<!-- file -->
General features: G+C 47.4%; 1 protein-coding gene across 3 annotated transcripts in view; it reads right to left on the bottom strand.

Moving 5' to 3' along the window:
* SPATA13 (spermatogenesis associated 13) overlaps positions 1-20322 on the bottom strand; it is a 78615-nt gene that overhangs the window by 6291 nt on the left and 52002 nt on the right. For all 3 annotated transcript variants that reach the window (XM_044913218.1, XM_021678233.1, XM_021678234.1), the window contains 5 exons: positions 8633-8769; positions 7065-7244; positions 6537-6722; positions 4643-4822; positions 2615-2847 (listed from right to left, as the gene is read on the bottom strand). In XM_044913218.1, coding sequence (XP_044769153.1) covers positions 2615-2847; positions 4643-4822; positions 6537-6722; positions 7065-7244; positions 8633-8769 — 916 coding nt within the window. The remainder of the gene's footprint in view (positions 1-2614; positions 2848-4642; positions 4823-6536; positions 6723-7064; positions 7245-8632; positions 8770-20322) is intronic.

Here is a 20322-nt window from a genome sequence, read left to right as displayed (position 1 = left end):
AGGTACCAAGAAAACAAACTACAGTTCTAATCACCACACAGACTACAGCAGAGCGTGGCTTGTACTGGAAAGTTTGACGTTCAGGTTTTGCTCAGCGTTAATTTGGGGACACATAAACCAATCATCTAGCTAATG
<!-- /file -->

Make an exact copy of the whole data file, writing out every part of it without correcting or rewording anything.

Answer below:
General features: G+C 47.4%; 1 protein-coding gene across 3 annotated transcripts in view; it reads right to left on the bottom strand.

Moving 5' to 3' along the window:
* SPATA13 (spermatogenesis associated 13) overlaps positions 1-20322 on the bottom strand; it is a 78615-nt gene that overhangs the window by 6291 nt on the left and 52002 nt on the right. For all 3 annotated transcript variants that reach the window (XM_044913218.1, XM_021678233.1, XM_021678234.1), the window contains 5 exons: positions 8633-8769; positions 7065-7244; positions 6537-6722; positions 4643-4822; positions 2615-2847 (listed from right to left, as the gene is read on the bottom strand). In XM_044913218.1, coding sequence (XP_044769153.1) covers positions 2615-2847; positions 4643-4822; positions 6537-6722; positions 7065-7244; positions 8633-8769 — 916 coding nt within the window. The remainder of the gene's footprint in view (positions 1-2614; positions 2848-4642; positions 4823-6536; positions 6723-7064; positions 7245-8632; positions 8770-20322) is intronic.

Here is a 20322-nt window from a genome sequence, read left to right as displayed (position 1 = left end):
AGGTACCAAGAAAACAAACTACAGTTCTAATCACCACACAGACTACAGCAGAGCGTGGCTTGTACTGGAAAGTTTGACGTTCAGGTTTTGCTCAGCGTTAATTTGGGGACACATAAACCAATCATCTAGCTAATG